Following John Barnum's win with a Ping 69 at the Cajun Classic in 1962, and the introduction in 1966 of the Anser (dubbed the "Plumber's Nightmare" for its unique hosel design but that helped Julius Boros win the Phoenix Open just a few months later), plus the launch of roughly 20 other models in between the two, demand for Ping's distinctive but inarguably effective putters reached a point that necessitated two manufacturing shifts at the Karsten house.

John decided to leave Arizona State University after a couple of years' studying "machining and tool-making" in order to work for his father full-time. Karsten, meanwhile, formed a one-man R&D department not only to design new putters but also develop the idea he had hatched in 1961of applying perimeter-weighting to irons. Part of that R&D involved going out into the Arizona desert with John, who would drive the car at 100 mph while his father held prototype ironheads out the window to check the drag caused by a typical professional's swing.

Another significant development in 1966 was Karsten's decision to leave General Electric despite his father's insistence that he not quit the well-paid position. In July 1967, Karsten incorporated his own manufacturing business, setting up shop in a 2,200-square-foot warehouse in northwest Phoenix. "When I moved into that little room, I felt like a king," he told one reporter at the time. Within a year he had 30 employees and within two years sales had risen from $50,000 to $500,000.

In 1969, the company's first iron, the K1, was launched. Featuring a gouge in the back of the clubhead that pushed the weight to the perimeter and therefore improved the club's Moment of Inertia (MOI), and cast from 17-4 ph stainless steel, the K1 was, like the putters that preceded it, a true original. Holding fast to the belief that performance was considerably more important than cosmetics, Karsten refused to add chrome plating to his irons and heat-treated the clubs so they would resist corrosion and could be adjusted for loft and lie, a process that eventually led to the introduction of Ping's famous color-coding system in 1972 and the company's loft and lie gauge being awarded a patent in 1973. The K2, K3 and K4 irons soon followed and then, in 1978, the original EYE iron - which Minnesotan Jerilyn Britz used to win the U.S. Women's Open - in 1979.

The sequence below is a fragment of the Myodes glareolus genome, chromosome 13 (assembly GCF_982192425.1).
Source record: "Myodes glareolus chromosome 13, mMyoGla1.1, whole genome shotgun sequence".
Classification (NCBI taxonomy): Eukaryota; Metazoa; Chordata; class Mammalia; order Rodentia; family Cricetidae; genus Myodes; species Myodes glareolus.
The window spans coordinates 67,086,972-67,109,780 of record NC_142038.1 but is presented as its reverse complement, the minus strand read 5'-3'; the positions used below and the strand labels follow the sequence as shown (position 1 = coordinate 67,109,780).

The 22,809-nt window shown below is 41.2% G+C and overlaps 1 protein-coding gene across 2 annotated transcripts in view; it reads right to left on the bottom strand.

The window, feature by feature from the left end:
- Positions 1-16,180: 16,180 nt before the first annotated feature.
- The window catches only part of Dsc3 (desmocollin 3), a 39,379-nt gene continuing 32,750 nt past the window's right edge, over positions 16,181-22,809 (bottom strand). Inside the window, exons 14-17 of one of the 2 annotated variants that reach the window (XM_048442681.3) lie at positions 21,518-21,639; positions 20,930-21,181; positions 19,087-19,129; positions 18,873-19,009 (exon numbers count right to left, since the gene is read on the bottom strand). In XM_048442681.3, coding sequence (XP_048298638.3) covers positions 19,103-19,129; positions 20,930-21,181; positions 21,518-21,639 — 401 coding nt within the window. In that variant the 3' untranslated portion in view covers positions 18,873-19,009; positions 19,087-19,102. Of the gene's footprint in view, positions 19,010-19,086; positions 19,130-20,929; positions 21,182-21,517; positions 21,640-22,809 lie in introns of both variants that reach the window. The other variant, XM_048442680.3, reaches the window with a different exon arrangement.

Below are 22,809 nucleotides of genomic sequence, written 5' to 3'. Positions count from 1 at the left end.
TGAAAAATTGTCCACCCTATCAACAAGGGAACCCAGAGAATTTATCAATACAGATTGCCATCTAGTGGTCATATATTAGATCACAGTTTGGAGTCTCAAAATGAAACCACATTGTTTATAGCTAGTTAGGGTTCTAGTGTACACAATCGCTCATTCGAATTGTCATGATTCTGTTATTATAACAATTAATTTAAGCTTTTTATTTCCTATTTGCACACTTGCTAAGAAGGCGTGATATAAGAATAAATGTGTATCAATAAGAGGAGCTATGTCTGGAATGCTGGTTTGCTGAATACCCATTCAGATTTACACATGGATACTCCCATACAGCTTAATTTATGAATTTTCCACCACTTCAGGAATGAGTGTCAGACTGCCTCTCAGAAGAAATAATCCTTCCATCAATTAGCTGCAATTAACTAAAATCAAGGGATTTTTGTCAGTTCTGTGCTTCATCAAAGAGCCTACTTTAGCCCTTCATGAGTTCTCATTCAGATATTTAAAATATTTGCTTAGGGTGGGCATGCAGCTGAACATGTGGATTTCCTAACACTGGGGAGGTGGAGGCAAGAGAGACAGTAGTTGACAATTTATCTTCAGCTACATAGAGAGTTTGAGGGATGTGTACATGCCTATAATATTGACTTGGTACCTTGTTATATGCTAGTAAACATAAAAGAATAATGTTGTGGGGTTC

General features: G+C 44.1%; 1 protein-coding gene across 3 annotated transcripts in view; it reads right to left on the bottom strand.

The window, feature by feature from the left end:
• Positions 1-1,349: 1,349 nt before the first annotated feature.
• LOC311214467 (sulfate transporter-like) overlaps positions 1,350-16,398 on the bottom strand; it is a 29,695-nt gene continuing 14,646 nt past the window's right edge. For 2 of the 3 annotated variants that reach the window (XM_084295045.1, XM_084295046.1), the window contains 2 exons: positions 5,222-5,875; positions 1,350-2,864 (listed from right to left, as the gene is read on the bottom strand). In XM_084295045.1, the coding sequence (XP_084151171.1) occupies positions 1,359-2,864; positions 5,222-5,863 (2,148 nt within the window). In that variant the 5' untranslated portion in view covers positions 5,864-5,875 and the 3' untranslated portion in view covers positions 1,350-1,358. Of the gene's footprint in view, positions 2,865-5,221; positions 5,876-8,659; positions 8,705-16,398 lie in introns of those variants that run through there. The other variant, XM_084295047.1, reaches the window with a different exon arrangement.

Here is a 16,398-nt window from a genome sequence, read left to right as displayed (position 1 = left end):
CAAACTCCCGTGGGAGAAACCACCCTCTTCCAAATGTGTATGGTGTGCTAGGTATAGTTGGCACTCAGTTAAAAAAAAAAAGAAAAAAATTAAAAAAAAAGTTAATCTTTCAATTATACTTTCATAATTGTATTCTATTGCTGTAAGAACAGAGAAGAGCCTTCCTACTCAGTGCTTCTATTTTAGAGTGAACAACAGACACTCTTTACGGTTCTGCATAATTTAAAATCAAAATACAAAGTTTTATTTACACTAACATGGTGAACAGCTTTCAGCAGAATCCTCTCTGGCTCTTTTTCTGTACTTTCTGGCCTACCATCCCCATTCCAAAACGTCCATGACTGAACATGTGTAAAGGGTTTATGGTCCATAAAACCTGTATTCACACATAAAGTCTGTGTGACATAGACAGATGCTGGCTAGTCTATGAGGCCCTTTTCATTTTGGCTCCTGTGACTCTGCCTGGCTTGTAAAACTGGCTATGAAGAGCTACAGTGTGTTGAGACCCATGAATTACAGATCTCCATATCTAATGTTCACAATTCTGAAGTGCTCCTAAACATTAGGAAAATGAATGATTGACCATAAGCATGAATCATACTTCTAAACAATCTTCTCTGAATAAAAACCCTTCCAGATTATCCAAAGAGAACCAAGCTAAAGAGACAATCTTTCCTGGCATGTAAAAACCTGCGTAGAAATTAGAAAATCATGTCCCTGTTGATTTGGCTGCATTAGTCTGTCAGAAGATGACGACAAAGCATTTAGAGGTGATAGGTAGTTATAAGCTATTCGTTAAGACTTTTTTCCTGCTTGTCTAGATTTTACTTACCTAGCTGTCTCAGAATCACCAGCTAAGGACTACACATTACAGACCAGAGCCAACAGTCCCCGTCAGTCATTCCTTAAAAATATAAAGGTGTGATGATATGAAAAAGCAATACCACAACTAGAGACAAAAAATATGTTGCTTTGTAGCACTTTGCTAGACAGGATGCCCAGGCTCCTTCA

The year 1982 saw the launch of the EYE-2, which wasted little time in becoming the best-selling iron in the world with well over a million sets sold to high-handicappers, touring professionals (okay, the pros probably didn't buy them) and everyone in between. That success, the development of the game's first lob wedge in 1984 and the continued prominence of the company's putters - Larry Nelson's win at the 1987 PGA Championship was the 25th major title for Ping putters and in 1988 Ping models were used to win all four major championships - plus Bob Tway's victory at the 1986 PGA Championship (first major win by a staff player) and Mark Calcavecchia's British Open triumph in 1989 combined to make the 1980s perhaps Ping's most successful decade to date.

But it wasn't all fun in the Valley of the Sun. In 1984, Karsten had taken advantage of the United States Golf Association's (USGA) 1981 ruling allowing square grooves, and he incorporated them into the faces of the EYE-2 iron. Because these U-shaped grooves damaged balls more easily than their V-shaped counterparts, however, Ping rounded off the edges, making them five-thousandths of an inch too wide according to the USGA, which moved to ban the club at their competitions from 1990 onwards.

Convinced the USGA's method for measuring the distance between the grooves was "arbitrary, inconsistent, unreliable and not a recognized standard of measurement," and that the ban violated antitrust laws, Karsten consequently filed a $100-million lawsuit against the USGA, which was eventually dropped after the two parties settled out of court. He reached a similar settlement - prior to the case going before a jury - with the PGA Tour, which also threatened to ban the use of the club at its tournaments. The agreement reached stated that EYE-2s manufactured before March 31, 1990, would remain legal but that Ping would cease making the club with the violating groove pattern. It was an arrangement most people believe worked in Ping's favor.

Even so, the saga took its toll on the aging Karsten Solheim. "The whole groove issue in the late '80s and early '90s affected my father badly," said John A. "He really took it to heart. In fact he pretty much stopped designing clubs for a while."

Almost as distressing was the realization that other equipment manufacturers were now paying players exorbitant sums of money to play their products and that Ping would soon be forced to drop the pool system it had used to issue bonuses to staff players for the previous 25 years. "Basically, the best performers among our staff players got the biggest rewards," says Ping's Director of Communications Pete Samuels. "Players had to have at least 12 Ping clubs and carry the staff bag to qualify for the pool. If two players had very similar seasons, the one with more Ping clubs got the bigger bonus."